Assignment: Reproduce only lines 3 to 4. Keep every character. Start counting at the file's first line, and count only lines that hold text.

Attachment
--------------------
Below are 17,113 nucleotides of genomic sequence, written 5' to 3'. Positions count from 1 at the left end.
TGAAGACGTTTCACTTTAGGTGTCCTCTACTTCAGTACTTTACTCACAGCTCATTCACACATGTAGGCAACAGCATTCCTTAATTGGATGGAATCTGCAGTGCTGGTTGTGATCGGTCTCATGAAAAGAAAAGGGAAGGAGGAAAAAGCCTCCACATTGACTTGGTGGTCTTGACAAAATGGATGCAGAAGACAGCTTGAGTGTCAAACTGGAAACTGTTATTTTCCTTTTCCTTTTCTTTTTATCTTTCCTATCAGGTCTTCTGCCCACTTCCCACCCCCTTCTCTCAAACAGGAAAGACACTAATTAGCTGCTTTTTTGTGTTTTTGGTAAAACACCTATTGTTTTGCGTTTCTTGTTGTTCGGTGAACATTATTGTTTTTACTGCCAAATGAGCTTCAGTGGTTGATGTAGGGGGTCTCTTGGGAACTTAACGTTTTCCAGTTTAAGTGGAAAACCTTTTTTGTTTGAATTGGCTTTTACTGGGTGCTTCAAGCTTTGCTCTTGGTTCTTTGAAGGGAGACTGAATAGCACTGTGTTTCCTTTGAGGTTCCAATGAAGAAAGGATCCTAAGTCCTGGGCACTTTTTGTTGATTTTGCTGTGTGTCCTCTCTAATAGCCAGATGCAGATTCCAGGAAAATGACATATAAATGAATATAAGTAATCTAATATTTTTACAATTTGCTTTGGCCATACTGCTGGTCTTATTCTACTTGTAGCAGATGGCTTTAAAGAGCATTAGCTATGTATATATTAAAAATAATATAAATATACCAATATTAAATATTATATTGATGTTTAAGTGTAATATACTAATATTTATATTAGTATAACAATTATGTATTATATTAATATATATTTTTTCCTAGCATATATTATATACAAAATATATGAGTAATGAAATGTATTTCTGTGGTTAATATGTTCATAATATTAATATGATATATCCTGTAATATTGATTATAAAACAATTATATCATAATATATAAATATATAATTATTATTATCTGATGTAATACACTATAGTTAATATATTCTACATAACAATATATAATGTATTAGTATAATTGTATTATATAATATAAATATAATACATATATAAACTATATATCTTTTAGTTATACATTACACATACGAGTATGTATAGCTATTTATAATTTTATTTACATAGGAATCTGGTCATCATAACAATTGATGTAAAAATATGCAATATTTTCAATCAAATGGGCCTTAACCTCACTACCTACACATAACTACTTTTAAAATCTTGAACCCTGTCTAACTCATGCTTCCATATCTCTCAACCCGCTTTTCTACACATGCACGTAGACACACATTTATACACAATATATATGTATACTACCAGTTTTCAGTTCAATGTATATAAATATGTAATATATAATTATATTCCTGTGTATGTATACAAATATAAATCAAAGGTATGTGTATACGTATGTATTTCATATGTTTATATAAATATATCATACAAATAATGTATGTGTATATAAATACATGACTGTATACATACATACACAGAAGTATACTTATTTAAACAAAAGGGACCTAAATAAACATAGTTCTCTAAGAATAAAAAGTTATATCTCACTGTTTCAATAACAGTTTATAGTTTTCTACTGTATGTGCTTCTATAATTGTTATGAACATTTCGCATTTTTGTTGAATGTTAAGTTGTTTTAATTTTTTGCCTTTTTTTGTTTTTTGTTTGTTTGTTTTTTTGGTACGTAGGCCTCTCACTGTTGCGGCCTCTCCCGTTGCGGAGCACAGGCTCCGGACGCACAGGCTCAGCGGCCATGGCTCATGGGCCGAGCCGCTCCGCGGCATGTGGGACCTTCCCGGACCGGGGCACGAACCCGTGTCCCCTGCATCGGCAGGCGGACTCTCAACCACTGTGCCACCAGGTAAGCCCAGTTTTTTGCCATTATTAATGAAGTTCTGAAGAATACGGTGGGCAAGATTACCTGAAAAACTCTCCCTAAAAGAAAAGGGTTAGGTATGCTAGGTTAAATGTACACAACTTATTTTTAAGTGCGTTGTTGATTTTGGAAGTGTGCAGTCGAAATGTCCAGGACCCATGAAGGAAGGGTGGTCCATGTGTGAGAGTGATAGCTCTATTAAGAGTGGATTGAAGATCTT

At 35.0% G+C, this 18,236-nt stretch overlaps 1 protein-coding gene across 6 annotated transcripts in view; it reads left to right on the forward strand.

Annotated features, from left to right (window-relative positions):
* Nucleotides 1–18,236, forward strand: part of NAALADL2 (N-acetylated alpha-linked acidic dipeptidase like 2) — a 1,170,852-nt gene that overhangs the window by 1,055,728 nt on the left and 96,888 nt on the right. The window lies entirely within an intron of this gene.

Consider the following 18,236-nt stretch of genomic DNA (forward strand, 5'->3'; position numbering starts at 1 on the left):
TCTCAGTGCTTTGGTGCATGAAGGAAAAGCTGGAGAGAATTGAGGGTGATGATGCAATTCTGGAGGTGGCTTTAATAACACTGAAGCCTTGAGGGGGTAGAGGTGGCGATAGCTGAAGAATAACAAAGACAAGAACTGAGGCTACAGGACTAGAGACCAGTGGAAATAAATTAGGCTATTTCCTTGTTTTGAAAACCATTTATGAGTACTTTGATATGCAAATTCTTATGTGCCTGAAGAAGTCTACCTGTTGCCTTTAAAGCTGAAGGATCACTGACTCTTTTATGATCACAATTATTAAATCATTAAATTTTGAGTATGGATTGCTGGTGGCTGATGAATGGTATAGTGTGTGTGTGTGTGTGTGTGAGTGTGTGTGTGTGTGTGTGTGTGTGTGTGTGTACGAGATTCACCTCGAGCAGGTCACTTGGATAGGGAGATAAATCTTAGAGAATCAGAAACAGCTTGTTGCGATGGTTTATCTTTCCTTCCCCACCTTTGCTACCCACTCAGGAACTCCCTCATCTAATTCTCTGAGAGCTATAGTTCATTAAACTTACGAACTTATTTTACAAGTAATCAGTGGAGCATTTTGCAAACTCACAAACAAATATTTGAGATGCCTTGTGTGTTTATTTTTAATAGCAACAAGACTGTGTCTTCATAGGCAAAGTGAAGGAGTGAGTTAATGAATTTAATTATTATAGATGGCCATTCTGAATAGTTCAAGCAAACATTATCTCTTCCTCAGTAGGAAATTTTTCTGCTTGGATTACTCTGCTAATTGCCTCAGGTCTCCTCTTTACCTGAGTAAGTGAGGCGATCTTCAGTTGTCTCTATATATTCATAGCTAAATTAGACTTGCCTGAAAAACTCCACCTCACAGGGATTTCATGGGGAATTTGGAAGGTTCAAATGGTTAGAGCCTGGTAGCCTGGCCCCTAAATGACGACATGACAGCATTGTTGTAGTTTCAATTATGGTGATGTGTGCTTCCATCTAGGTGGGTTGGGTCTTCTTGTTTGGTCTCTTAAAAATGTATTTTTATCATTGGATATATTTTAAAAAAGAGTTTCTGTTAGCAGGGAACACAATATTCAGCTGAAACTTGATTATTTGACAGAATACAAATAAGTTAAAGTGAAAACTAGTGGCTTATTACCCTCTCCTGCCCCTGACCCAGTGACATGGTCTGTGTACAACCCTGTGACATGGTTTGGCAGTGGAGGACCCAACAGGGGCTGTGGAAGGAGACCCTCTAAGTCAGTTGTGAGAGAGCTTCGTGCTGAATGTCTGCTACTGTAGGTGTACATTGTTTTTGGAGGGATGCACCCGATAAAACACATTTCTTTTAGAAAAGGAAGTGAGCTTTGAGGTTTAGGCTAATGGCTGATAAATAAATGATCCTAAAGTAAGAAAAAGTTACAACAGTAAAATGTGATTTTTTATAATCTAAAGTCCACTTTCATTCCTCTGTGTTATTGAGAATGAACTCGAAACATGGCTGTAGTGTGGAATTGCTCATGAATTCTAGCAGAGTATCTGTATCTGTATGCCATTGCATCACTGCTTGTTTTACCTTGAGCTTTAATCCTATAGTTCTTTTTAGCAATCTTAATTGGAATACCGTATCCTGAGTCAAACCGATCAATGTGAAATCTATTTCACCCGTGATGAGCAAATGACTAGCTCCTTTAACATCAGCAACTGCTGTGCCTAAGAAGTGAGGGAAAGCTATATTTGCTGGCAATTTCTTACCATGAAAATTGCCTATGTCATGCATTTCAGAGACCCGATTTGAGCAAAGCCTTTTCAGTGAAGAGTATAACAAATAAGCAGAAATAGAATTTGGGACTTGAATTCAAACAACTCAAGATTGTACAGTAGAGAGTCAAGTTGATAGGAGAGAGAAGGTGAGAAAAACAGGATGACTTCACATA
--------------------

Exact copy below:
At 35.0% G+C, this 18,236-nt stretch overlaps 1 protein-coding gene across 6 annotated transcripts in view; it reads left to right on the forward strand.

Annotated features, from left to right (window-relative positions):